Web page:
Have too many children and, as a parent, you will not be able to leverage your resources on to a solitary stellar-achieving child. Indeed, for parents who cannot stop themselves hovering above and over-scheduling their hurried offspring, a sibling for their one-and-only can be the antidote to pushy parenting.

I don’t think this is about a binary ‘right or wrong’, with the consequent stigmatising of one size of family over another. There are many different reasons why some families are larger and some smaller. But it’s good to be aware that some of the alarmist articles about the costs of raising children are extremely one-sided.

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When I was ‘researching’ the parenting booklet, one of the topics that came up again and again in the responses was the importance of families sitting down to eat together regularly.

Since then I found this article by Richard Corrigan, a London chef, who explains why he is supporting a research project that is looking into the effects of mealtimes on family life and social cohesion.

I have always instinctively felt the truth behind the cliché that the family which eats together stays together. But is that hunch backed up by hard facts or is it a nostalgic dream, increasingly unobtainable in a world where many parents work long and unpredictable hours?

Well, the usefulness of family meals is no fantasy. You would expect me, as a life-long restaurateur, to argue in favour of the positive effects of people breaking bread together. I watch people do it everyday. It is one of the reasons I love my work.

But I am equally passionate about the importance of meals in the home. My wife, Maria, and our three children – Richard, Jessica and Robert – try to sit down and eat together as often as we can. This has always felt like common sense. It worked for me as a boy growing up north of Dublin and, although there is less greenery around us at our home in north London, it works for me as a father.

It is one of the reasons I agreed to become the patron of a British think tank which tries to put some hard science behind the soft glow of a good home. The Home Renaissance Foundation was founded by my friend Sir Bryan Sanderson, a former managing director of BP and chairman of BUPA. He wanted to promote an understanding and an appreciation of what our homes can do when they work well. Research by the Home Renaissance Foundation shows us that family meals should not be dismissed as so much 1950s retro.

According to economics professor Dr Sophia Aguirre, who wrote a paper for the Foundation about this, family dinners generate “human capital”. Kids who sit down regularly with parents and siblings do better at exams than those who don’t. Rates of substance abuse, obesity and eating disorders are also lower. Her graphs show that what really matters is the quality of the time together. As soon as a television is switched on during a family meal, a lot of the good socialising stops.

Now, you could argue that, if kids have parents who are up to organising a family meal at the dining table, those children already have a headstart.

For one thing, many of the homes we build nowadays have no room for a dining table. And if it’s not the building, it’s the people. In chaotic families, the routine that regular meal times need just isn’t there.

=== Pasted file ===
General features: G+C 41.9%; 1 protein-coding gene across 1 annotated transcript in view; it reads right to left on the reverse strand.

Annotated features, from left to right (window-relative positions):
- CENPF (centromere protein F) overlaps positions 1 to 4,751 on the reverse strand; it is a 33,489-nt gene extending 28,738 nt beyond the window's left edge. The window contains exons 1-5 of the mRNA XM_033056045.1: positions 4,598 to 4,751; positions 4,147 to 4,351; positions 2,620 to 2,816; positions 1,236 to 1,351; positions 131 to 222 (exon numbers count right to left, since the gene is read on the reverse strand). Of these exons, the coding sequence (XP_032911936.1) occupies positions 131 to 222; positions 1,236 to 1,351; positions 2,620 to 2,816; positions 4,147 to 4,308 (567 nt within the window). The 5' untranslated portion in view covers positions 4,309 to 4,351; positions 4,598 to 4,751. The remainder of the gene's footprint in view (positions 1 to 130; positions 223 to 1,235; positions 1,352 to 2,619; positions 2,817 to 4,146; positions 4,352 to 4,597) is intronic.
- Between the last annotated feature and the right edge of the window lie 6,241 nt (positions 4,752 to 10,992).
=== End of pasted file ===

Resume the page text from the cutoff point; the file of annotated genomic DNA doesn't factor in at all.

But Dr Aguirre’s work also shows how it is precisely these disadvantaged youngsters who need formal family meals more than others. It is at the dining table that we impart some of the most important lessons of life: how to tell a story, share our recollections of the day and listen politely. It is where kids should learn something about manners. Not formal etiquette, but how to behave in company. It is easy to dismiss these things as irrelevant.

Here is the introduction to the ‘Meals and Food’ chapter of the parenting booklet:

Eating together, each day, without the TV or computer on, can bring so many blessings to family life. It gives your children time with you, and time with each other. It allows you to listen, to talk, and to share things. It gives rhythm and regularity to each day, and to the week – which is so important for the children. It puts the brakes on the constant rushing of modern life.

Eating together gives space for personalities to grow, for language to develop, for ideas to emerge. It gives a simple way of praying together, if you say grace before meals, and pray in thanksgiving after them. And you make sure that the children are eating well!

This is hard for many people. There are activities after school. Perhaps you have shift-work. The children want to go out or do homework or watch TV. Or the simple fact is that you are not in the habit of eating like this, and it seems like a big hassle to force everyone to sit together. But the long-term benefits are absolutely huge. Regular meals together – or as regular as is possible for you – are one of the keys to good family life.

And here is one of the quotes about how meals depend on tables!

Just having a table is important! Some of the families in our parish didn’t have a kitchen or dining table to sit round for meals at home. We spoke about this in the Holy Communion classes, and helped one or two to get a table. It doesn’t have to be expensive. They came back and said what a difference it made – talking, listening, and sometimes arguing, and then making up; just being together in a way that doesn’t happen if you don’t make time.